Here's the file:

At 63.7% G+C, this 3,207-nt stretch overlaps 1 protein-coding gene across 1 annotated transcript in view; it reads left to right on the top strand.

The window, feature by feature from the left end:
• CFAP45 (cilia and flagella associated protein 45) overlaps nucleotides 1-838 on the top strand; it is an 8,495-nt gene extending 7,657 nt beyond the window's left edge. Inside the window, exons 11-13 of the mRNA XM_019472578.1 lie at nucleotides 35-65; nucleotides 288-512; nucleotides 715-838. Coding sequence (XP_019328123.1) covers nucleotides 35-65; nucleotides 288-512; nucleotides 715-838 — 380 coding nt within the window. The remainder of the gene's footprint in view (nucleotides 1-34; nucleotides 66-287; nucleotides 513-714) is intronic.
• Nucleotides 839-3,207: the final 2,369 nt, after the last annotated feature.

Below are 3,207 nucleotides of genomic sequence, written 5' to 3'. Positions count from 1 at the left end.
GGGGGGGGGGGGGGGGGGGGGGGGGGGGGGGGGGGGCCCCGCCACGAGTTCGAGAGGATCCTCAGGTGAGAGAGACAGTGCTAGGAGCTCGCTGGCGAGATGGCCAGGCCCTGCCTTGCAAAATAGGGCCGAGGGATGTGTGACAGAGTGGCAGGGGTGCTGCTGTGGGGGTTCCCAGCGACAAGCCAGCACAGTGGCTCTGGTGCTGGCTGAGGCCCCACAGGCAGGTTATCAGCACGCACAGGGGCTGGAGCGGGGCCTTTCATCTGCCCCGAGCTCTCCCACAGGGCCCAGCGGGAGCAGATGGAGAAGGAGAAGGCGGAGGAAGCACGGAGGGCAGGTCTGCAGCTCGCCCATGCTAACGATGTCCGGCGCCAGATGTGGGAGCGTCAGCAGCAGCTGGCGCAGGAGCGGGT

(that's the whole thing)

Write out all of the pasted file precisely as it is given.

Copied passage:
At 63.7% G+C, this 3,207-nt stretch overlaps 1 protein-coding gene across 1 annotated transcript in view; it reads left to right on the top strand.

The window, feature by feature from the left end:
• CFAP45 (cilia and flagella associated protein 45) overlaps nucleotides 1-838 on the top strand; it is an 8,495-nt gene extending 7,657 nt beyond the window's left edge. Inside the window, exons 11-13 of the mRNA XM_019472578.1 lie at nucleotides 35-65; nucleotides 288-512; nucleotides 715-838. Coding sequence (XP_019328123.1) covers nucleotides 35-65; nucleotides 288-512; nucleotides 715-838 — 380 coding nt within the window. The remainder of the gene's footprint in view (nucleotides 1-34; nucleotides 66-287; nucleotides 513-714) is intronic.
• Nucleotides 839-3,207: the final 2,369 nt, after the last annotated feature.

Below are 3,207 nucleotides of genomic sequence, written 5' to 3'. Positions count from 1 at the left end.
GGGGGGGGGGGGGGGGGGGGGGGGGGGGGGGGGGGGCCCCGCCACGAGTTCGAGAGGATCCTCAGGTGAGAGAGACAGTGCTAGGAGCTCGCTGGCGAGATGGCCAGGCCCTGCCTTGCAAAATAGGGCCGAGGGATGTGTGACAGAGTGGCAGGGGTGCTGCTGTGGGGGTTCCCAGCGACAAGCCAGCACAGTGGCTCTGGTGCTGGCTGAGGCCCCACAGGCAGGTTATCAGCACGCACAGGGGCTGGAGCGGGGCCTTTCATCTGCCCCGAGCTCTCCCACAGGGCCCAGCGGGAGCAGATGGAGAAGGAGAAGGCGGAGGAAGCACGGAGGGCAGGTCTGCAGCTCGCCCATGCTAACGATGTCCGGCGCCAGATGTGGGAGCGTCAGCAGCAGCTGGCGCAGGAGCGGGT